“Thank you all for coming,” Madam Ouida said, rather pointedly in Edward’s direction, who was squirming uncomfortably. “Tragedy has struck the house of Mandeville yet again, but tonight we must put the death of our departed brother Phillip out of our minds and once more attempt to contact the spirit of Rupert Mandeville. I ask that everyone here join hands.”

John reached over and squeezed my left hand, while Gwyneth the cook took my right in a cold, clammy fist. Charles had to reach across the empty place to take Madame Ouida’s.

“We are seeking the astral presence of Rupert Mandeville,” the medium called in a melodic voice. “Return to us, Rupert Mandeville, your business on earth is not finished.” She repeated this entreaty several times, then added: “Come back to us and identify the person who unjustly sent you to your grave!”

“Now, just a moment, Madame Ouida,” Charles said, but before he could protest further, the medium began to moan in a low, mannish voice, that succeeded in raising gooseflesh on my arm.

“He is approaching,” she declared.

At that point the black candle appeared to extinguish itself, throwing the room into near total darkness. The cook’s hand tightly clutched mine, and she hissed: “I don’t like this. I don’t want to be here.”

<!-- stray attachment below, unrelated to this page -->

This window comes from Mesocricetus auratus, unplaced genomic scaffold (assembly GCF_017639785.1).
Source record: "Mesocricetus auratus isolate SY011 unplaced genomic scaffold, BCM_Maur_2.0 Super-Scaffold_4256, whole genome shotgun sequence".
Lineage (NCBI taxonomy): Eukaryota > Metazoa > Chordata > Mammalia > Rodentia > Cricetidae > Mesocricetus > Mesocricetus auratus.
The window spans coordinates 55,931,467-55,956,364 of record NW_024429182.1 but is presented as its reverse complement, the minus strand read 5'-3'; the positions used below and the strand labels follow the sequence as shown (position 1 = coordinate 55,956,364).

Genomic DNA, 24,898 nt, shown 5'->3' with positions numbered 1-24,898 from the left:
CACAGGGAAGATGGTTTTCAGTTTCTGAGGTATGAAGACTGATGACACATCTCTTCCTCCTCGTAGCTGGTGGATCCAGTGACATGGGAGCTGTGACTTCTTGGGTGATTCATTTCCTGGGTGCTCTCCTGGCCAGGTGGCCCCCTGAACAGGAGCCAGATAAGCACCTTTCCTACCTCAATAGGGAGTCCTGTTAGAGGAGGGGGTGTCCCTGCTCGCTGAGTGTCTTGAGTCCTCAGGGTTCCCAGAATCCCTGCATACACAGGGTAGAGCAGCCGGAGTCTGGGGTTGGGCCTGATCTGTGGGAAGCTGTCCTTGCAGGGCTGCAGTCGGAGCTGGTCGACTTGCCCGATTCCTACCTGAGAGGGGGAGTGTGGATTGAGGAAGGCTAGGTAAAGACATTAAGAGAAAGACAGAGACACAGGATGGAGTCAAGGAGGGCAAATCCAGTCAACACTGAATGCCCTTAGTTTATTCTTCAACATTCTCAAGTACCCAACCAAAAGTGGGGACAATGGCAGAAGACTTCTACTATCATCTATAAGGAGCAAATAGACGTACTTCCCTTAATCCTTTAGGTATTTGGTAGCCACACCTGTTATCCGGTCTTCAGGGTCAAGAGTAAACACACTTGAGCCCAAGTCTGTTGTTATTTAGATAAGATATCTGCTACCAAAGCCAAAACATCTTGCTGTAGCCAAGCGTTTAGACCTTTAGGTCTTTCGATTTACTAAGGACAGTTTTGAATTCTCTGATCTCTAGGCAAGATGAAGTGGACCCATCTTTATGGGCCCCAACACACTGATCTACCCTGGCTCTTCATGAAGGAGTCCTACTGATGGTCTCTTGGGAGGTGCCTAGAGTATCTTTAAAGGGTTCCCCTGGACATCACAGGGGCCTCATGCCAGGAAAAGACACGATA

I had been able to contain myself well enough up to this point in the séance, but when the doors to the medium’s cabinet flew open a second later, I have to admit that I gasped aloud. Standing there, illuminated by a ghostly green light, was Phillip Mandeville!

My first thought was that it was a trick, that Charles had slipped away in the darkness and posed as Phillip, which would have been easy, given their resemblance. But I could now clearly see the younger twin in the eerie reflection of the ghost light!

“Speak to us, Rupert Mandeville,” Madam Ouida moaned in the deep voice.

“I am not Rupert Mandeville,” the apparition intoned, “I am Phillip Mandeville!”

That pronouncement caused Madame Ouida to suddenly open her eyes, turn to the cabinet, and scream.

“Good lord, Charles,” she shrieked, “we’ve actually brought someone back! I’ve had enough of this!” With that, she leapt up from her chair and ran out of the room.

Edward tried to rise from his chair as well, but Charles dashed around to prevent him. Calling to the spectre, Charles asked, “Why have you returned to us, brother?”

“To avenge my murder,” the ghost replied.

“John, this cannot be real!” I whispered, and he responded by squeezing my hand tightly.

“My killer is in this room,” the spectre continued, turning its pale, ghostly gaze to each one of us before settling on one person in particular. “It was you who murdered me!” the apparition shouted, pointing at Gwyneth the cook! “You poisoned me, just as you poisoned my father!”

“No!” Gwyneth shouted, leaping up, thankfully dropping my hand. “I did nothing to you, Mister Phillip!”

“You murdered Rupert Mandeville!”

“I—I,” she stammered.